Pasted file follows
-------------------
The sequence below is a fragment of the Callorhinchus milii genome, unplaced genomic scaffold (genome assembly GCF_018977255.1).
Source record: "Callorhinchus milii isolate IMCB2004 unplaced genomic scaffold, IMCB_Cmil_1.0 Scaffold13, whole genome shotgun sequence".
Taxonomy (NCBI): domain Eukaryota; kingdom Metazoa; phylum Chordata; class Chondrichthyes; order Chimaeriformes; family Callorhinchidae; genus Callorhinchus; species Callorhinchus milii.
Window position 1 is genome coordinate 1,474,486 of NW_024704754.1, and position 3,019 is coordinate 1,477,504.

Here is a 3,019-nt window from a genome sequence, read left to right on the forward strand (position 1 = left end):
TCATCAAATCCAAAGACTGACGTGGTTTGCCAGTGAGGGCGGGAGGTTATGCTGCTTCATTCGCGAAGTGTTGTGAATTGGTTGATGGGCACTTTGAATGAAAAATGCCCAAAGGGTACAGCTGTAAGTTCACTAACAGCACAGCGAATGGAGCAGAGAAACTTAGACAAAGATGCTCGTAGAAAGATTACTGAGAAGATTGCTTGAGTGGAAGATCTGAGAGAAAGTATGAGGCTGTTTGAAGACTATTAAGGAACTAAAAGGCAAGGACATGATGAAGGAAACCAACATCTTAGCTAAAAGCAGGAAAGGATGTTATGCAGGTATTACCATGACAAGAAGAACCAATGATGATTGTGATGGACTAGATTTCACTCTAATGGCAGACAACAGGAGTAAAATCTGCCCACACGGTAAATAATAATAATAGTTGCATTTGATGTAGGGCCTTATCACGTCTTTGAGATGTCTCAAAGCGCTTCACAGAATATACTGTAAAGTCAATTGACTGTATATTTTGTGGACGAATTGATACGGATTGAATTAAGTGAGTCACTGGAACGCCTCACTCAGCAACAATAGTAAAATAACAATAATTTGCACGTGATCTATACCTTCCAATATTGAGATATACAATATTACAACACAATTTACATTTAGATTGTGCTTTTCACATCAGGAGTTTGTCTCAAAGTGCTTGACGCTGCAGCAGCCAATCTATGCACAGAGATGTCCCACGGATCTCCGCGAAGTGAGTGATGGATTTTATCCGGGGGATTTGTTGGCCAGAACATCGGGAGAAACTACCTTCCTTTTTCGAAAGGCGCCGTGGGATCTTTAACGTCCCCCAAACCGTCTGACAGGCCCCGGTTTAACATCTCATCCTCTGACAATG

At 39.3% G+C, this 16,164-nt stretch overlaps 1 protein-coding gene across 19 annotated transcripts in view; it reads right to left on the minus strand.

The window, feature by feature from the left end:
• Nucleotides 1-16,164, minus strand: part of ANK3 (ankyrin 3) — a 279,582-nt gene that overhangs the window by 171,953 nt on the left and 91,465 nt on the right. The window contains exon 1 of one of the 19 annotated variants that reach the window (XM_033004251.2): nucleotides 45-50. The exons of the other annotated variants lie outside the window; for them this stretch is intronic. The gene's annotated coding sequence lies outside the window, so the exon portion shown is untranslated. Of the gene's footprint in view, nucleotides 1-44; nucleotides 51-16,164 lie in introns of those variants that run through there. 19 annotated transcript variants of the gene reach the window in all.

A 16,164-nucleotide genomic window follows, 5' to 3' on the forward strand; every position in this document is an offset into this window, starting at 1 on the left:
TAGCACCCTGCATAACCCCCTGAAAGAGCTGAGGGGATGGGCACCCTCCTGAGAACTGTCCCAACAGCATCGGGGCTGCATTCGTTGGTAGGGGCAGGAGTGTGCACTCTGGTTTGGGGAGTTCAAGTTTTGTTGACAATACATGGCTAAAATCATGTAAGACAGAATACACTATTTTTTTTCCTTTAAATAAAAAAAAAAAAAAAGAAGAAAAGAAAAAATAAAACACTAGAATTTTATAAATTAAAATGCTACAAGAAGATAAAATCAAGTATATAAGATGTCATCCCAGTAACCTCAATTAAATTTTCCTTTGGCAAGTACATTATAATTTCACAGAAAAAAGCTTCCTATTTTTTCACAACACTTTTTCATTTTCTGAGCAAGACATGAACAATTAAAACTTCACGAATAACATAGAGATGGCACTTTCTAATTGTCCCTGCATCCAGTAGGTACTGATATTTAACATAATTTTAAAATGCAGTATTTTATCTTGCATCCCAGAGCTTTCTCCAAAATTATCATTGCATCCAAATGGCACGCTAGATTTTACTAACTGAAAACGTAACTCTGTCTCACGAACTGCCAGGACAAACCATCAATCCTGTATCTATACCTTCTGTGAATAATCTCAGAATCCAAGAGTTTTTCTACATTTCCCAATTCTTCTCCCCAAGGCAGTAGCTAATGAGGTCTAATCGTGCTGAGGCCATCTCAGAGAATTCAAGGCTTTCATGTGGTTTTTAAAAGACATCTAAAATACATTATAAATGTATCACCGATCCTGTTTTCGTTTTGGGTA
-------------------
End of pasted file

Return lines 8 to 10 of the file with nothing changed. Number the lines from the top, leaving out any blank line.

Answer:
The window, feature by feature from the left end:
• Nucleotides 1-16,164, minus strand: part of ANK3 (ankyrin 3) — a 279,582-nt gene that overhangs the window by 171,953 nt on the left and 91,465 nt on the right. The window contains exon 1 of one of the 19 annotated variants that reach the window (XM_033004251.2): nucleotides 45-50. The exons of the other annotated variants lie outside the window; for them this stretch is intronic. The gene's annotated coding sequence lies outside the window, so the exon portion shown is untranslated. Of the gene's footprint in view, nucleotides 1-44; nucleotides 51-16,164 lie in introns of those variants that run through there. 19 annotated transcript variants of the gene reach the window in all.

A 16,164-nucleotide genomic window follows, 5' to 3' on the forward strand; every position in this document is an offset into this window, starting at 1 on the left: